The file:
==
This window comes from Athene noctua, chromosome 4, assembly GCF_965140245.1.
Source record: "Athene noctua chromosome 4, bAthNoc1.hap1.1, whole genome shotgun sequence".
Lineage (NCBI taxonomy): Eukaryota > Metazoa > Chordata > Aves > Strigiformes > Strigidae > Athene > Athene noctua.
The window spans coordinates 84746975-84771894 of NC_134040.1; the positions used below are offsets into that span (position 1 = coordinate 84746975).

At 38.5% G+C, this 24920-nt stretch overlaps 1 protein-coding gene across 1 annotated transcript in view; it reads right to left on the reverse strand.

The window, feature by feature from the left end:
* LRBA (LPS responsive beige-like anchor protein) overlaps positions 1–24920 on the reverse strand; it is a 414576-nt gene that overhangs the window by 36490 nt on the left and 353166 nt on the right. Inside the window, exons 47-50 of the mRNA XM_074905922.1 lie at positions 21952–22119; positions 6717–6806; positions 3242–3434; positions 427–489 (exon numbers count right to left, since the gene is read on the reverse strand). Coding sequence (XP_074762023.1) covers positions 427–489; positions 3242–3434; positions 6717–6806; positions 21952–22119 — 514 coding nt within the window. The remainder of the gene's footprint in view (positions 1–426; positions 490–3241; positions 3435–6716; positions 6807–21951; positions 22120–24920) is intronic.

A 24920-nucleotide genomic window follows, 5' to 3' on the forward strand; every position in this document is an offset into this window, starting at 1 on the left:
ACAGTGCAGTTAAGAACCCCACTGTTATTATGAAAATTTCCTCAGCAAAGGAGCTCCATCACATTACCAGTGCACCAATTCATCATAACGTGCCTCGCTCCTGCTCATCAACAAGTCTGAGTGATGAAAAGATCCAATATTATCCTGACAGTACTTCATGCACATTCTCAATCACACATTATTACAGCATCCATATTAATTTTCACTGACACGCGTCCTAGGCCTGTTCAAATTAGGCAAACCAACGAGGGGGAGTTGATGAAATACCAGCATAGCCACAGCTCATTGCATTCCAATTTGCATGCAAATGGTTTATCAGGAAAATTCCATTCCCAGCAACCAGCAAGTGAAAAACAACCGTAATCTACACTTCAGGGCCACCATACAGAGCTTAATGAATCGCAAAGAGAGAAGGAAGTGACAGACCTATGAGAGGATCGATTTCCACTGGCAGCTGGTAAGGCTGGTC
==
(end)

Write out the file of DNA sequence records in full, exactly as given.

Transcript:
This window comes from Athene noctua, chromosome 4, assembly GCF_965140245.1.
Source record: "Athene noctua chromosome 4, bAthNoc1.hap1.1, whole genome shotgun sequence".
Lineage (NCBI taxonomy): Eukaryota > Metazoa > Chordata > Aves > Strigiformes > Strigidae > Athene > Athene noctua.
The window spans coordinates 84746975-84771894 of NC_134040.1; the positions used below are offsets into that span (position 1 = coordinate 84746975).

At 38.5% G+C, this 24920-nt stretch overlaps 1 protein-coding gene across 1 annotated transcript in view; it reads right to left on the reverse strand.

The window, feature by feature from the left end:
* LRBA (LPS responsive beige-like anchor protein) overlaps positions 1–24920 on the reverse strand; it is a 414576-nt gene that overhangs the window by 36490 nt on the left and 353166 nt on the right. Inside the window, exons 47-50 of the mRNA XM_074905922.1 lie at positions 21952–22119; positions 6717–6806; positions 3242–3434; positions 427–489 (exon numbers count right to left, since the gene is read on the reverse strand). Coding sequence (XP_074762023.1) covers positions 427–489; positions 3242–3434; positions 6717–6806; positions 21952–22119 — 514 coding nt within the window. The remainder of the gene's footprint in view (positions 1–426; positions 490–3241; positions 3435–6716; positions 6807–21951; positions 22120–24920) is intronic.

A 24920-nucleotide genomic window follows, 5' to 3' on the forward strand; every position in this document is an offset into this window, starting at 1 on the left:
ACAGTGCAGTTAAGAACCCCACTGTTATTATGAAAATTTCCTCAGCAAAGGAGCTCCATCACATTACCAGTGCACCAATTCATCATAACGTGCCTCGCTCCTGCTCATCAACAAGTCTGAGTGATGAAAAGATCCAATATTATCCTGACAGTACTTCATGCACATTCTCAATCACACATTATTACAGCATCCATATTAATTTTCACTGACACGCGTCCTAGGCCTGTTCAAATTAGGCAAACCAACGAGGGGGAGTTGATGAAATACCAGCATAGCCACAGCTCATTGCATTCCAATTTGCATGCAAATGGTTTATCAGGAAAATTCCATTCCCAGCAACCAGCAAGTGAAAAACAACCGTAATCTACACTTCAGGGCCACCATACAGAGCTTAATGAATCGCAAAGAGAGAAGGAAGTGACAGACCTATGAGAGGATCGATTTCCACTGGCAGCTGGTAAGGCTGGTC